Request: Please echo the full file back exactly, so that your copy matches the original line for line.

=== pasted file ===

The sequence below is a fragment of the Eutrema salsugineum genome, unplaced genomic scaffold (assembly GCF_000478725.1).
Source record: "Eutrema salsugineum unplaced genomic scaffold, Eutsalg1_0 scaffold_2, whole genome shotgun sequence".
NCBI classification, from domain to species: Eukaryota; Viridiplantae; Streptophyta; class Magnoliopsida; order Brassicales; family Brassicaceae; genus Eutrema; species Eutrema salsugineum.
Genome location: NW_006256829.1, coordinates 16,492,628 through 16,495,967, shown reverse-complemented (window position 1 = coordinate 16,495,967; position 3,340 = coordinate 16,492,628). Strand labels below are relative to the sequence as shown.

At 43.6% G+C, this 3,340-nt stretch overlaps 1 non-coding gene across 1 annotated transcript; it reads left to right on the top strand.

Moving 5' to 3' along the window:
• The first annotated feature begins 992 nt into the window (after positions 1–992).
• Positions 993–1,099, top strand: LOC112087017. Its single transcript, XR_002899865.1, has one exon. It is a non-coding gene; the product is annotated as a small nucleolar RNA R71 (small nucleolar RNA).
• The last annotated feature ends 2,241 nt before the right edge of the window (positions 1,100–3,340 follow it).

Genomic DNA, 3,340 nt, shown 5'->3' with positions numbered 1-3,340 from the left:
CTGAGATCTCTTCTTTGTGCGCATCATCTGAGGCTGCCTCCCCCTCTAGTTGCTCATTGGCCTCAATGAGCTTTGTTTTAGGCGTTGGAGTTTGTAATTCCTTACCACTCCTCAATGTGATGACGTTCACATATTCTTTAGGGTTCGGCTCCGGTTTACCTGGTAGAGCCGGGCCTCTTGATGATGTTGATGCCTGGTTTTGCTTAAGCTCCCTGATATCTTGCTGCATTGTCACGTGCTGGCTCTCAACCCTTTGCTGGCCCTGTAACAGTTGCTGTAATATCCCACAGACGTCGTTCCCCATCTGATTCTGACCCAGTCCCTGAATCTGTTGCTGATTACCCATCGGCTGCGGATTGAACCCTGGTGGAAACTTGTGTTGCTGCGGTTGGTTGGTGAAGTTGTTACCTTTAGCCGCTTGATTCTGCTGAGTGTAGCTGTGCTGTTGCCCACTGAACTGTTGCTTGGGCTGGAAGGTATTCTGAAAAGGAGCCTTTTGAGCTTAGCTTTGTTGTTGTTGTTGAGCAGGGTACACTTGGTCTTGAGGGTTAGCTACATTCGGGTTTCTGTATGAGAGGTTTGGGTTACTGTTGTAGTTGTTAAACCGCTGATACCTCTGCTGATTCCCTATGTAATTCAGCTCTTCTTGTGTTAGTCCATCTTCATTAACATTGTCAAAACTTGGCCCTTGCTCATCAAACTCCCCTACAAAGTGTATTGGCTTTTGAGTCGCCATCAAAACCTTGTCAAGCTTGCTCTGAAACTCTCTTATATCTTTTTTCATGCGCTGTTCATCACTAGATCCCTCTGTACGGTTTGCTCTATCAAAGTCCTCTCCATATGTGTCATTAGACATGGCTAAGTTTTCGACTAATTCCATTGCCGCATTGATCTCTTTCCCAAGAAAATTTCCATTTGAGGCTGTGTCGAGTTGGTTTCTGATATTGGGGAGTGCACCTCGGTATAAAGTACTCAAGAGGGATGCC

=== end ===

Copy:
The sequence below is a fragment of the Eutrema salsugineum genome, unplaced genomic scaffold (assembly GCF_000478725.1).
Source record: "Eutrema salsugineum unplaced genomic scaffold, Eutsalg1_0 scaffold_2, whole genome shotgun sequence".
NCBI classification, from domain to species: Eukaryota; Viridiplantae; Streptophyta; class Magnoliopsida; order Brassicales; family Brassicaceae; genus Eutrema; species Eutrema salsugineum.
Genome location: NW_006256829.1, coordinates 16,492,628 through 16,495,967, shown reverse-complemented (window position 1 = coordinate 16,495,967; position 3,340 = coordinate 16,492,628). Strand labels below are relative to the sequence as shown.

At 43.6% G+C, this 3,340-nt stretch overlaps 1 non-coding gene across 1 annotated transcript; it reads left to right on the top strand.

Moving 5' to 3' along the window:
• The first annotated feature begins 992 nt into the window (after positions 1–992).
• Positions 993–1,099, top strand: LOC112087017. Its single transcript, XR_002899865.1, has one exon. It is a non-coding gene; the product is annotated as a small nucleolar RNA R71 (small nucleolar RNA).
• The last annotated feature ends 2,241 nt before the right edge of the window (positions 1,100–3,340 follow it).

Genomic DNA, 3,340 nt, shown 5'->3' with positions numbered 1-3,340 from the left:
CTGAGATCTCTTCTTTGTGCGCATCATCTGAGGCTGCCTCCCCCTCTAGTTGCTCATTGGCCTCAATGAGCTTTGTTTTAGGCGTTGGAGTTTGTAATTCCTTACCACTCCTCAATGTGATGACGTTCACATATTCTTTAGGGTTCGGCTCCGGTTTACCTGGTAGAGCCGGGCCTCTTGATGATGTTGATGCCTGGTTTTGCTTAAGCTCCCTGATATCTTGCTGCATTGTCACGTGCTGGCTCTCAACCCTTTGCTGGCCCTGTAACAGTTGCTGTAATATCCCACAGACGTCGTTCCCCATCTGATTCTGACCCAGTCCCTGAATCTGTTGCTGATTACCCATCGGCTGCGGATTGAACCCTGGTGGAAACTTGTGTTGCTGCGGTTGGTTGGTGAAGTTGTTACCTTTAGCCGCTTGATTCTGCTGAGTGTAGCTGTGCTGTTGCCCACTGAACTGTTGCTTGGGCTGGAAGGTATTCTGAAAAGGAGCCTTTTGAGCTTAGCTTTGTTGTTGTTGTTGAGCAGGGTACACTTGGTCTTGAGGGTTAGCTACATTCGGGTTTCTGTATGAGAGGTTTGGGTTACTGTTGTAGTTGTTAAACCGCTGATACCTCTGCTGATTCCCTATGTAATTCAGCTCTTCTTGTGTTAGTCCATCTTCATTAACATTGTCAAAACTTGGCCCTTGCTCATCAAACTCCCCTACAAAGTGTATTGGCTTTTGAGTCGCCATCAAAACCTTGTCAAGCTTGCTCTGAAACTCTCTTATATCTTTTTTCATGCGCTGTTCATCACTAGATCCCTCTGTACGGTTTGCTCTATCAAAGTCCTCTCCATATGTGTCATTAGACATGGCTAAGTTTTCGACTAATTCCATTGCCGCATTGATCTCTTTCCCAAGAAAATTTCCATTTGAGGCTGTGTCGAGTTGGTTTCTGATATTGGGGAGTGCACCTCGGTATAAAGTACTCAAGAGGGATGCC